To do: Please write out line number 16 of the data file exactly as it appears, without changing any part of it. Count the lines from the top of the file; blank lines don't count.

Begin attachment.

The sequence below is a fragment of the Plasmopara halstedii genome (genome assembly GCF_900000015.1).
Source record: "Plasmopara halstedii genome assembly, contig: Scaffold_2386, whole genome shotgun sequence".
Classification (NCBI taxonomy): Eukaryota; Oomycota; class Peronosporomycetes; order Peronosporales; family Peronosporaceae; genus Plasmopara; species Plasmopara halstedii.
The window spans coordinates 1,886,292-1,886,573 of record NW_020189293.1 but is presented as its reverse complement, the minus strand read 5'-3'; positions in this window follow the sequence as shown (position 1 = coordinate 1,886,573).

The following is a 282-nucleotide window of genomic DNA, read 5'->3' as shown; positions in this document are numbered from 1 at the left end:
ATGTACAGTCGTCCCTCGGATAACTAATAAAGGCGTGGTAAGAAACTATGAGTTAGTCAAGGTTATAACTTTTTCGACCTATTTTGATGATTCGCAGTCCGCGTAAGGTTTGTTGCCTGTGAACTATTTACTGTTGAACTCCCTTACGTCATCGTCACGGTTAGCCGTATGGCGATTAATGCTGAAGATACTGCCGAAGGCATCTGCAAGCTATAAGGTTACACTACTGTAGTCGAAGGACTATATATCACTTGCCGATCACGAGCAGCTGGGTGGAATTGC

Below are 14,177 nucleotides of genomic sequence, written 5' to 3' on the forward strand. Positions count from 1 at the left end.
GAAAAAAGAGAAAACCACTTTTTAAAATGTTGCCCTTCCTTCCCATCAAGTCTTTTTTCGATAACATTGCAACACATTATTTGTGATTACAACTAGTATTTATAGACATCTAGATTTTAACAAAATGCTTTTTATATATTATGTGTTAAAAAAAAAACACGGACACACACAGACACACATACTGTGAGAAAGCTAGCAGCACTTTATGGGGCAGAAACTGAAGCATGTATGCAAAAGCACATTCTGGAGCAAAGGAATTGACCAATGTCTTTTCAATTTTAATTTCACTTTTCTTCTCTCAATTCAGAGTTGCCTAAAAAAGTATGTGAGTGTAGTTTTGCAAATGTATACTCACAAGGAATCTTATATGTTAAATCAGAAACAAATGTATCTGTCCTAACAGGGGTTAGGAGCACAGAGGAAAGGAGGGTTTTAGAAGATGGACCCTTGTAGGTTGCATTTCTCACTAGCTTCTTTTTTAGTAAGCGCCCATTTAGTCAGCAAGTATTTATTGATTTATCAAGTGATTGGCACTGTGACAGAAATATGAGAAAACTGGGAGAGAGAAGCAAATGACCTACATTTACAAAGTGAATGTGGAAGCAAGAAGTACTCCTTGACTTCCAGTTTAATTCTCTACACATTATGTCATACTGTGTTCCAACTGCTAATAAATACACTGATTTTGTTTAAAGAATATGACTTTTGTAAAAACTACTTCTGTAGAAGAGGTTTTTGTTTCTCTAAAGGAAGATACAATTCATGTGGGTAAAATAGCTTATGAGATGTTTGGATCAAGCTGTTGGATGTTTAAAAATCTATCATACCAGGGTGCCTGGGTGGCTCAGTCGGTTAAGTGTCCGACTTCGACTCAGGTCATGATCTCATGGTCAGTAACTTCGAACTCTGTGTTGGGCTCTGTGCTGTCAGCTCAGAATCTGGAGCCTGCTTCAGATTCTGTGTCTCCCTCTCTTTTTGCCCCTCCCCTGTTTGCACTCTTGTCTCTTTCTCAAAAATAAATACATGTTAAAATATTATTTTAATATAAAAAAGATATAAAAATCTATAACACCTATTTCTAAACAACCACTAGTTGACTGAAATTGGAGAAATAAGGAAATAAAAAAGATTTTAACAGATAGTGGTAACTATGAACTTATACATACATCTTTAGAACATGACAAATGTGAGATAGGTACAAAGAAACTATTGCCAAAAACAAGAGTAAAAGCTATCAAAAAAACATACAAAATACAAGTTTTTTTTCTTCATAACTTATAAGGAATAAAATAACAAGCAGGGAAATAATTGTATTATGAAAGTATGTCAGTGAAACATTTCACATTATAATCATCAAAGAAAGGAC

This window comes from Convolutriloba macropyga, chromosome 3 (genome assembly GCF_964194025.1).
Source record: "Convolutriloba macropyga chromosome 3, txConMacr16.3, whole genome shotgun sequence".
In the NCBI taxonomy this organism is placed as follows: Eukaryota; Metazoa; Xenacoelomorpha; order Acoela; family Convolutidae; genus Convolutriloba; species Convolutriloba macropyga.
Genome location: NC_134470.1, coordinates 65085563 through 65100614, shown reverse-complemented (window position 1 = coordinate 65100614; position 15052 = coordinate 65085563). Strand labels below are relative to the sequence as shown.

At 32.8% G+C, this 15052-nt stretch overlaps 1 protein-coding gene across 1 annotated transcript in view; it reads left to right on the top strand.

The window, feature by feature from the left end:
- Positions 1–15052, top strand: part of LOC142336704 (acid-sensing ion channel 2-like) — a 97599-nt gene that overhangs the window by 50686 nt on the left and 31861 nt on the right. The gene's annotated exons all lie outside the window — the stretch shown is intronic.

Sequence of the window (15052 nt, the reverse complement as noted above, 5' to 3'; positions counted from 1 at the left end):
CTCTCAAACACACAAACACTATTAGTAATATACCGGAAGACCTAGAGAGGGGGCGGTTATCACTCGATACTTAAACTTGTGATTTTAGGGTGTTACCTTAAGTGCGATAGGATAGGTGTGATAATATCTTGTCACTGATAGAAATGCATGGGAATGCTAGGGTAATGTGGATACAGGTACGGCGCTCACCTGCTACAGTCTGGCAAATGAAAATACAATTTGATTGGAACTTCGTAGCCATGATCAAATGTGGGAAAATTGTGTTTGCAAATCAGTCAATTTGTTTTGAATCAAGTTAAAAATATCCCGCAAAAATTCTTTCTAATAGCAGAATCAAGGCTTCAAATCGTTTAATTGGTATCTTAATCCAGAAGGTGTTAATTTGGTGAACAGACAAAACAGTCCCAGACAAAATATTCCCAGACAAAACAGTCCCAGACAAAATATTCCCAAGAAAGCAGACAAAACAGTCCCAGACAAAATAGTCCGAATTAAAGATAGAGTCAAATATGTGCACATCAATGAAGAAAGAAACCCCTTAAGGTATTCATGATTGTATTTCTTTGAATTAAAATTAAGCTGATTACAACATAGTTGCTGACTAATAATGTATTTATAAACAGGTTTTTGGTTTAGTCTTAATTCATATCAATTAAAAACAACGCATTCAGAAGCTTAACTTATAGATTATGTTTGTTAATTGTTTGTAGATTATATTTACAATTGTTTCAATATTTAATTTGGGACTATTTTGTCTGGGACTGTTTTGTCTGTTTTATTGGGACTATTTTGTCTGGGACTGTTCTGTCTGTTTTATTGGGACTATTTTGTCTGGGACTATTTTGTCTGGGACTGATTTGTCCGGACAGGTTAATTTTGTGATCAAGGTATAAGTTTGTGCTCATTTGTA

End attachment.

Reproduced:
Sequence of the window (15052 nt, the reverse complement as noted above, 5' to 3'; positions counted from 1 at the left end):